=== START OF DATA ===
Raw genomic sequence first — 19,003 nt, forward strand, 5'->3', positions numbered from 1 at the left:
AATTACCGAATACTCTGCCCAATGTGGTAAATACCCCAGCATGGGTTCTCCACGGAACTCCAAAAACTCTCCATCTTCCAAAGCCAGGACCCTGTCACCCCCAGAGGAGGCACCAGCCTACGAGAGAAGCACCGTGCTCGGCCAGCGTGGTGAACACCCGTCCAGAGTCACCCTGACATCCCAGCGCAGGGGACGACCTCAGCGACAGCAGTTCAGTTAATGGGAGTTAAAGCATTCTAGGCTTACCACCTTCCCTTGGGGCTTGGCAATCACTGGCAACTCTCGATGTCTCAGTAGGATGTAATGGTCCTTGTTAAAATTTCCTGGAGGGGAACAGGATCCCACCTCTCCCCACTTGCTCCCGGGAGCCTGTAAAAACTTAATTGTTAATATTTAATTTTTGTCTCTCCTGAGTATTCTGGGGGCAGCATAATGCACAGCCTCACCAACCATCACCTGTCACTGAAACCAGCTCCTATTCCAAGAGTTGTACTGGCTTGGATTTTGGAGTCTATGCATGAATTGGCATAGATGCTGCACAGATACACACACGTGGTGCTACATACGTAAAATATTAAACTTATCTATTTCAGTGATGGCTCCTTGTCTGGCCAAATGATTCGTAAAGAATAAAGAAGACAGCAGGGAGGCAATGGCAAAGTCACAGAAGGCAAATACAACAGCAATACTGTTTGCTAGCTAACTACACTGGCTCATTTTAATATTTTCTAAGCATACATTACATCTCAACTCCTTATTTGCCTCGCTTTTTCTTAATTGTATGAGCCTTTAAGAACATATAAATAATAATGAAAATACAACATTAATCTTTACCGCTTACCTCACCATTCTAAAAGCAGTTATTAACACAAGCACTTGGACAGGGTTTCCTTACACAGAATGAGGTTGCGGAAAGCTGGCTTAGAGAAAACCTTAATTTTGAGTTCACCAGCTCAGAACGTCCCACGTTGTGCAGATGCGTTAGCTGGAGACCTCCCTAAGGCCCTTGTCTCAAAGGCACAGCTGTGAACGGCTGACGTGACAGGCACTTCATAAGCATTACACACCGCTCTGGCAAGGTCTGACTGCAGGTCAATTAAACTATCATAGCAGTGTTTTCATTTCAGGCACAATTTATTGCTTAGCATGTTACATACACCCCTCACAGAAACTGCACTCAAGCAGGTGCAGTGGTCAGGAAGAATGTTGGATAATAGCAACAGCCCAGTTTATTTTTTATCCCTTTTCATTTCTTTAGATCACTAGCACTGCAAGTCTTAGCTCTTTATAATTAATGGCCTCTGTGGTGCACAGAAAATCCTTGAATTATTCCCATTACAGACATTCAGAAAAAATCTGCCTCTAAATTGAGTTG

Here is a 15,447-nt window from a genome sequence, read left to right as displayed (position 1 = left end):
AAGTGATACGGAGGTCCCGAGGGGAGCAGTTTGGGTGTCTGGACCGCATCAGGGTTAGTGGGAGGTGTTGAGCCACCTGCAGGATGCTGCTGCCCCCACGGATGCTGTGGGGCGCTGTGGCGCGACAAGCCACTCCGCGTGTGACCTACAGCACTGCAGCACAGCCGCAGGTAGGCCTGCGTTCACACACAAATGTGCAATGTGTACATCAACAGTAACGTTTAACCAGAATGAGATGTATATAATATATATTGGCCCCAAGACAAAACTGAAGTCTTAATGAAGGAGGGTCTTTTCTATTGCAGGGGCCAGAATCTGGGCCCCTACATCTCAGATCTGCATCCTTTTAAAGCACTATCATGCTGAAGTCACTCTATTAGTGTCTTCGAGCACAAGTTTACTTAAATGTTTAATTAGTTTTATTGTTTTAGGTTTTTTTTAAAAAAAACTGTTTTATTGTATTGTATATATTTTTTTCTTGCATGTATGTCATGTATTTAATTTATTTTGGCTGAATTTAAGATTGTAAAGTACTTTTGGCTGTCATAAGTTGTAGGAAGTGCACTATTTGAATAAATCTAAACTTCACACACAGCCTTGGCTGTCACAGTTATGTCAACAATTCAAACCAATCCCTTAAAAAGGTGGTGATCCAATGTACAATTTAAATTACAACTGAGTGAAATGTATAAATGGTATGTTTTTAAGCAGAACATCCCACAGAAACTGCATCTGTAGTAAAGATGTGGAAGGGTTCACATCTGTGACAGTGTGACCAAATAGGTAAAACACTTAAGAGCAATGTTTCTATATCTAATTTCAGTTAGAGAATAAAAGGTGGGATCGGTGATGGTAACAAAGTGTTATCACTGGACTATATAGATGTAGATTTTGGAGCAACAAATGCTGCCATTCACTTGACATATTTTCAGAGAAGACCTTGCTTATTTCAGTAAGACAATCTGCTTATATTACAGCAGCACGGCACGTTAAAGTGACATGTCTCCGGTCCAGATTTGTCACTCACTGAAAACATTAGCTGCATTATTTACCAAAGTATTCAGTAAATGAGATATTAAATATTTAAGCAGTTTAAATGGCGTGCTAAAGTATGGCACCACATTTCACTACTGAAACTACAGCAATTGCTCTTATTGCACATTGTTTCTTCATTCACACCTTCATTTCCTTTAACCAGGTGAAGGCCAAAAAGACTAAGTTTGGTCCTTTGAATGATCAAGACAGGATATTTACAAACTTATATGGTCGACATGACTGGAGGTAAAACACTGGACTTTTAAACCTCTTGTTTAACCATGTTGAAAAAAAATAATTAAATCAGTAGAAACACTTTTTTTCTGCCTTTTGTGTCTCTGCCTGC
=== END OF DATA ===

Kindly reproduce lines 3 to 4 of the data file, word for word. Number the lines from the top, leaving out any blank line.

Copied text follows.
Here is a 15,447-nt window from a genome sequence, read left to right as displayed (position 1 = left end):
AAGTGATACGGAGGTCCCGAGGGGAGCAGTTTGGGTGTCTGGACCGCATCAGGGTTAGTGGGAGGTGTTGAGCCACCTGCAGGATGCTGCTGCCCCCACGGATGCTGTGGGGCGCTGTGGCGCGACAAGCCACTCCGCGTGTGACCTACAGCACTGCAGCACAGCCGCAGGTAGGCCTGCGTTCACACACAAATGTGCAATGTGTACATCAACAGTAACGTTTAACCAGAATGAGATGTATATAATATATATTGGCCCCAAGACAAAACTGAAGTCTTAATGAAGGAGGGTCTTTTCTATTGCAGGGGCCAGAATCTGGGCCCCTACATCTCAGATCTGCATCCTTTTAAAGCACTATCATGCTGAAGTCACTCTATTAGTGTCTTCGAGCACAAGTTTACTTAAATGTTTAATTAGTTTTATTGTTTTAGGTTTTTTTTAAAAAAAACTGTTTTATTGTATTGTATATATTTTTTTCTTGCATGTATGTCATGTATTTAATTTATTTTGGCTGAATTTAAGATTGTAAAGTACTTTTGGCTGTCATAAGTTGTAGGAAGTGCACTATTTGAATAAATCTAAACTTCACACACAGCCTTGGCTGTCACAGTTATGTCAACAATTCAAACCAATCCCTTAAAAAGGTGGTGATCCAATGTACAATTTAAATTACAACTGAGTGAAATGTATAAATGGTATGTTTTTAAGCAGAACATCCCACAGAAACTGCATCTGTAGTAAAGATGTGGAAGGGTTCACATCTGTGACAGTGTGACCAAATAGGTAAAACACTTAAGAGCAATGTTTCTATATCTAATTTCAGTTAGAGAATAAAAGGTGGGATCGGTGATGGTAACAAAGTGTTATCACTGGACTATATAGATGTAGATTTTGGAGCAACAAATGCTGCCATTCACTTGACATATTTTCAGAGAAGACCTTGCTTATTTCAGTAAGACAATCTGCTTATATTACAGCAGCACGGCACGTTAAAGTGACATGTCTCCGGTCCAGATTTGTCACTCACTGAAAACATTAGCTGCATTATTTACCAAAGTATTCAGTAAATGAGATATTAAATATTTAAGCAGTTTAAATGGCGTGCTAAAGTATGGCACCACATTTCACTACTGAAACTACAGCAATTGCTCTTATTGCACATTGTTTCTTCATTCACACCTTCATTTCCTTTAACCAGGTGAAGGCCAAAAAGACTAAGTTTGGTCCTTTGAATGATCAAGACAGGATATTTACAAACTTATATGGTCGACATGACTGGAGGTAAAACACTGGACTTTTAAACCTCTTGTTTAACCATGTTGAAAAAAAATAATTAAATCAGTAGAAACACTTTTTTTCTGCCTTTTGTGTCTCTGCCTGC